Household air pollution (HAP) is a top-priority public health problem in developing countries. According to the most recent comparative risk assessment, 3.5 million people die prematurely each year as a result of HAP exposures. While uncertainties remain regarding causal links between HAP exposures and health, the time is ripe for focused research into effective interventions. Limited past research has shown that the demand for clean cookstoves is low, and that households continue to use traditional hearths even when they have clean stoves. These behaviors threaten to undermine cookstove intervention programs, such as those promoted by the Global Alliance for Clean Cookstoves. We propose to harness an existing cohort in Ghana to study factors that increase the adoption of clean cookstoves, and to test strategies to promote adoption and continued use. Our work draws heavily on the availability of reliable low cost stove use monitors (SUMS), which record stove temperature and other key parameters to provide an objective measure of daily use over long periods of time. Additionally, our work examines the adoption both of efficient biomass cookstoves and liquefied petroleum gas (LPG). Our study is structured around four main activities. First, we will measure stove use in our current intervention (n=1415) and test a series of hypotheses about household characteristics that predict increased use of clean stoves. Second, we will assess the effects of stove type and usage on household time allocation using time activity diaries, to test the hypothesis that clean cookstoves free up substantial time for household members, particularly women. Third, we will carry out a small-randomized trial to test the effects of health education delivered by community health workers and by local opinion leaders. Finally, we will use a simple bidding procedure to elicit willingness-to-pay (WTP) for high efficiency cookstoves, and will examine how WTP varies in function of the way in which the stove is marketed. Collectively, these activities will substantially enhance the knowledge base for effective household energy interventions that reduce air pollution exposures and prevent disease.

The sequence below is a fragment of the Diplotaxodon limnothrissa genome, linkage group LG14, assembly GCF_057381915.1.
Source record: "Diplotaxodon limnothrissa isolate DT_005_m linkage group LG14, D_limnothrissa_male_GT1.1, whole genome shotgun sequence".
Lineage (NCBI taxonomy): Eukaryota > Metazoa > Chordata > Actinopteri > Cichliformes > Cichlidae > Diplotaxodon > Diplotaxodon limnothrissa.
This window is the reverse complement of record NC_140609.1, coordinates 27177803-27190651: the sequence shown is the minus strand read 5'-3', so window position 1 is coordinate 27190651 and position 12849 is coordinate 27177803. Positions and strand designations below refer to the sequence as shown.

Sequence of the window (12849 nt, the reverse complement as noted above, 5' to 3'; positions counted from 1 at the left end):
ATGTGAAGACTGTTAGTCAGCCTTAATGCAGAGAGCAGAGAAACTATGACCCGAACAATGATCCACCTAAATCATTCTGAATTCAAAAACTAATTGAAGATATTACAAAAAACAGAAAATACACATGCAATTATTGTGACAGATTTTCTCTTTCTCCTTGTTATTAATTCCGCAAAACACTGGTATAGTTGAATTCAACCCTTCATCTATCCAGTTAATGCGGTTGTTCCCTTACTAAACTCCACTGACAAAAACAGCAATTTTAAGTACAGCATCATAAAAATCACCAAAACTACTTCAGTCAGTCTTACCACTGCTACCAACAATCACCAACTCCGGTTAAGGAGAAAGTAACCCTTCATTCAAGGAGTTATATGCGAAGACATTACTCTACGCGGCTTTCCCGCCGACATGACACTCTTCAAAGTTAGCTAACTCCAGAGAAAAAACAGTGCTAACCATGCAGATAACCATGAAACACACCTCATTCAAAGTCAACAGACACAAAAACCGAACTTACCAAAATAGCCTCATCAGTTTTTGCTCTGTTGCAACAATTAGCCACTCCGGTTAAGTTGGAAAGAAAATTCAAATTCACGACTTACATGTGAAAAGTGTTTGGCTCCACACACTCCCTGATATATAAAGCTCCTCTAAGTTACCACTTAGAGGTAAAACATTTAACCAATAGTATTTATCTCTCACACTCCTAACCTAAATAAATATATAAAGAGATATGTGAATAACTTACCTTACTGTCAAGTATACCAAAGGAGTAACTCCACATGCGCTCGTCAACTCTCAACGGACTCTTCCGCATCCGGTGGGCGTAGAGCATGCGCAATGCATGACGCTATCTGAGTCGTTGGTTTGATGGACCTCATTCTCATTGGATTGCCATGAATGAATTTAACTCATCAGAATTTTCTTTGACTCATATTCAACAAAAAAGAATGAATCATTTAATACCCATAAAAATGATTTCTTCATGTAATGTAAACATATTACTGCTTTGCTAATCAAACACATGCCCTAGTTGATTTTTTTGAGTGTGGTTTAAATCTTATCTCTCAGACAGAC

Exposure to household air pollution from open cooking fires is a top global health risk that causes 3.5 million premature deaths per year, mostly in the developing world. We aim to determine how to best encourage people to adopt clean cookstoves, which prior research has shown to be an effective strategy for reducing these exposures. We will harness an existing cohort in Ghana to study factors that predict the adoption of clean cookstoves, and to test strategies to promote adoption and continued use.